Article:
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    I am writing for my sister. She is an international student outside EU. Will the uni take it badly if she's sponsored for only part of her course and can prove she has enough money to add on top of that for only the first 2 years not the final 2. Because she has emailed to say in the first 2 years our parents will be finding more sources of money and also she's hoping to get some funding from the university, which she has been told was not possible. Will uni take it badly that she might have difficulty paying for her final year and hence remove the offer or will they keep the offer thinking if she's sponsored by a recognised organisation already and also has money for the first 2 years already in her account maybe she'll have enough money by the end of 2nd year to complete her 3rd year at least (which will give her a Beng if she cant finance her final year leading to Meng)?

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    It probably depends on the university and how over-subscribed the course is.

    If the course has had too few applicants, then it might be in the uni's interests to take your sister on the grounds that two years' fees are better than none. Although this does presume that completion stats are less important than money, which is another thing which can vary between unis and courses. On the other hand, if the course is popular and they can easily fill the places with people who have guaranteed funding, then the offer might be withdrawn.

    At my Masters uni, one of the requirements for enrolment was to explain how you were going to fund yourself for the course. If you were unable to do that, then the uni withdrew the offer.
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    (Original post by Klix88)
    It probably depends on the university and how over-subscribed the course is.

    If the course has had too few applicants, then it might be in the uni's interests to take your sister on the grounds that two years' fees are better than none. Although this does presume that completion stats are less important than money, which is another thing which can vary between unis and courses. On the other hand, if the course is popular and they can easily fill the places with people who have guaranteed funding, then the offer might be withdrawn.

    At my Masters uni, one of the requirements for enrolment was to explain how you were going to fund yourself for the course. If you were unable to do that, then the uni withdrew the offer.
    Yeah that seems logical. And if she is allowed to enroll despite having said she cant provide proof of funding for all the years but parents are working towards getting the money for the later 2 years, does that mean the uni won't care anymore about her ability to pay and will treat her like any other student or will the uni want to edge her out/make her switch to cheaper course within the same faculty the moment they think she will not be able to pay all and have applicants with guaranteed funding wishing to enter directly into 2nd/3rd years?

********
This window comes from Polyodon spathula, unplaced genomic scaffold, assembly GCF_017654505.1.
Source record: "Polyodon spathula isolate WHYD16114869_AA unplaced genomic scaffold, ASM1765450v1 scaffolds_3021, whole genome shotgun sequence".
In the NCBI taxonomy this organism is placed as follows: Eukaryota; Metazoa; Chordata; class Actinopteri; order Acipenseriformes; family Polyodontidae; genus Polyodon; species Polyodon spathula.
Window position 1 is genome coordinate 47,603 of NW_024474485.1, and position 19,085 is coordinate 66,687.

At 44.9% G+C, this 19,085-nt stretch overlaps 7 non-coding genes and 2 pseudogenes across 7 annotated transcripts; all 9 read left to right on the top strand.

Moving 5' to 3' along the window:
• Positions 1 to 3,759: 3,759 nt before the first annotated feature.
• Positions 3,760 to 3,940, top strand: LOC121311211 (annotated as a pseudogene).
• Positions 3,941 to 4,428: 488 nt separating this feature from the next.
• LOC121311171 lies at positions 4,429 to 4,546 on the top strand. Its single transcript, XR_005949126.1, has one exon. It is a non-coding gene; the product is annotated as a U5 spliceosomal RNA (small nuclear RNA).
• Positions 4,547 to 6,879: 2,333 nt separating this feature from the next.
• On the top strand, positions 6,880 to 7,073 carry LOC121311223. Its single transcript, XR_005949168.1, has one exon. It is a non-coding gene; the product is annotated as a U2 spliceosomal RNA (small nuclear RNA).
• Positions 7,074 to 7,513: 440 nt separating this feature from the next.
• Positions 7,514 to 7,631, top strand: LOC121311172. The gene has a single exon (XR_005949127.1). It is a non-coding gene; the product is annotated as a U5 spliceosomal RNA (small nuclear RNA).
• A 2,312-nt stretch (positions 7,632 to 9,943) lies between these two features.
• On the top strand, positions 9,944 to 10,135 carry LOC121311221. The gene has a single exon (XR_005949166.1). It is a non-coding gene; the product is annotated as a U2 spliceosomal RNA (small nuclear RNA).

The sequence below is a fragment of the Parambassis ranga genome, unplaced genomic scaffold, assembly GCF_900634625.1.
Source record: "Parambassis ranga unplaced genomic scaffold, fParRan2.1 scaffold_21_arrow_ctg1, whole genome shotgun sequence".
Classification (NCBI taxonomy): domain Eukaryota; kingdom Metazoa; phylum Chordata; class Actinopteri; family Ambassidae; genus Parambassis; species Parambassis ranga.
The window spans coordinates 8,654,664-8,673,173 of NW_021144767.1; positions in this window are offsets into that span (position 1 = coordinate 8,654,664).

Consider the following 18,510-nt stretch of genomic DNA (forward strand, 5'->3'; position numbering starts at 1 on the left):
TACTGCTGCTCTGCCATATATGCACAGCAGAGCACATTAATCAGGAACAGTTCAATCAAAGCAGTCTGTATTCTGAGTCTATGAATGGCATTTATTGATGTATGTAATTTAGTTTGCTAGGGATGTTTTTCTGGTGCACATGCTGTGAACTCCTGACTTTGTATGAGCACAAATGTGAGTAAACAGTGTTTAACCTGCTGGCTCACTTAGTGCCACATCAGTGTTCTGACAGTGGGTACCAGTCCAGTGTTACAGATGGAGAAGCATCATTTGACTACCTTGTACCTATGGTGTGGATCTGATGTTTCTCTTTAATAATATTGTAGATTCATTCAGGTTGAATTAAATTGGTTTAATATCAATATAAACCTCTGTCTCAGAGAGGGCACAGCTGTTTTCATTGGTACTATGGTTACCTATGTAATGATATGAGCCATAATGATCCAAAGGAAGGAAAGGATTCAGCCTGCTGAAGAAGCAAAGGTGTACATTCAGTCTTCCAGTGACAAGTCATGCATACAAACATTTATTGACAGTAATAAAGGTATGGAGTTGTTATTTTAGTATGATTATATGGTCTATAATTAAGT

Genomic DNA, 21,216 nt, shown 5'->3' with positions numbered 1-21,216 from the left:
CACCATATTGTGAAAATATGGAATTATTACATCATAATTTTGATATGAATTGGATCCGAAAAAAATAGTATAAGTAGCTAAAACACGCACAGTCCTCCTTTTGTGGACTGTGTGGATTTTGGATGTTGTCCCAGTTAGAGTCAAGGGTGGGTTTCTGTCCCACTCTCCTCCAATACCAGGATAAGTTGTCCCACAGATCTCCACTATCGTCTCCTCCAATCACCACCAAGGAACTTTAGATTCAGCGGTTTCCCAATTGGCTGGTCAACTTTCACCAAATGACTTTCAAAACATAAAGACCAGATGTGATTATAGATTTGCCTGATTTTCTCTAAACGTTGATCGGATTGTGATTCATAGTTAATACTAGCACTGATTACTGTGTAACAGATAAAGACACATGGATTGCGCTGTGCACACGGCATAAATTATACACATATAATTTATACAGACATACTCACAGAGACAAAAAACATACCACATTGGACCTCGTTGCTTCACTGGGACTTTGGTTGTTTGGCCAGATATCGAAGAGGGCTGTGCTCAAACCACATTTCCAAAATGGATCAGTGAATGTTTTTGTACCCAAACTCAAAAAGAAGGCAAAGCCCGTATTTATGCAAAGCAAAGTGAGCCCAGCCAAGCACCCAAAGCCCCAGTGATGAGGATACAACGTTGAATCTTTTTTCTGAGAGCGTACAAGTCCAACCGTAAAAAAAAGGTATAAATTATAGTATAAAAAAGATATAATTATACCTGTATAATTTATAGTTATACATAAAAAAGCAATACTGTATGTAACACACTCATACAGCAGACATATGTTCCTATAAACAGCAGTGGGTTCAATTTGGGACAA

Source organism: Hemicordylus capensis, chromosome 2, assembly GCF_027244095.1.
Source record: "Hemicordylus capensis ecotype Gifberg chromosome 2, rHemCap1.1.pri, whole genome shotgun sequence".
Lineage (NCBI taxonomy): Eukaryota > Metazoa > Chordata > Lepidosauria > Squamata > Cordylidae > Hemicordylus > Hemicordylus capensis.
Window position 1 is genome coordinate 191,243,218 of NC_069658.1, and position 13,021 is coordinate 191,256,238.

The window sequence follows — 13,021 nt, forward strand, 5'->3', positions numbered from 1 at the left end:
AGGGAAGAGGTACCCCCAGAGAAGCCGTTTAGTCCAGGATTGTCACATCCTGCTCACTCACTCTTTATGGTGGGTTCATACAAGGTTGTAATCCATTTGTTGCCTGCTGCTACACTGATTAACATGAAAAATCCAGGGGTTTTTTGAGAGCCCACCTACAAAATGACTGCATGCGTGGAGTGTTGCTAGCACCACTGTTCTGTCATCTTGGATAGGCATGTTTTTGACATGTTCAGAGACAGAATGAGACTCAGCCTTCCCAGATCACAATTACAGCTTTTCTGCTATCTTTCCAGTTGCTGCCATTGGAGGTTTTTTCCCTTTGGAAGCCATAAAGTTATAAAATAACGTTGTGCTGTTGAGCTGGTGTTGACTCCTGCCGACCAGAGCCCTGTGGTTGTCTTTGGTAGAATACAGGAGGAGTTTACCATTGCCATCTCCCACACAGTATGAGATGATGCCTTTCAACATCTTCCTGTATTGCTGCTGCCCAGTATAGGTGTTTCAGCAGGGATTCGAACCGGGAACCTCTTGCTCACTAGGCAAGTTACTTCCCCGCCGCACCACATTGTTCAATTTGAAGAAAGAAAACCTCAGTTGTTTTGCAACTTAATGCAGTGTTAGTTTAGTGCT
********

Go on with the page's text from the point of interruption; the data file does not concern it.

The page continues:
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    (Original post by niceidea)
    Yeah that seems logical. And if she is allowed to enroll despite having said she cant provide proof of funding for all the years but parents are working towards getting the money for the later 2 years, does that mean the uni won't care anymore about her ability to pay and will treat her like any other student or will the uni want to edge her out/make her switch to cheaper course within the same faculty the moment they think she will not be able to pay all and have applicants with guaranteed funding wishing to enter directly into 2nd/3rd years?
    TBH you're really asking me/us to second guess what a specific uni will do for a specific course in a particular set of non-standard financial circumstances. I don't think there's any meaningful opinion I can offer - it really is just a case of waiting to see what the uni says and does.

    I wish your sister good luck. We see many students - both home and overseas - who are offered much-wanted places and then find that they can't take them up because they can't raise the funding. It's pretty gutting to read about. I really hope things work out for your sister.
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    (Original post by Klix88)
    TBH you're really asking me/us to second guess what a specific uni will do for a specific course in a particular set of non-standard financial circumstances. I don't think there's any meaningful opinion I can offer - it really is just a case of waiting to see what the uni says and does.

    I wish your sister good luck. We see many students - both home and overseas - who are offered much-wanted places and then find that they can't take them up because they can't raise the funding. It's pretty gutting to read about. I really hope things work out for your sister.
    Yea I understand your point. Thank you.
 
 
 
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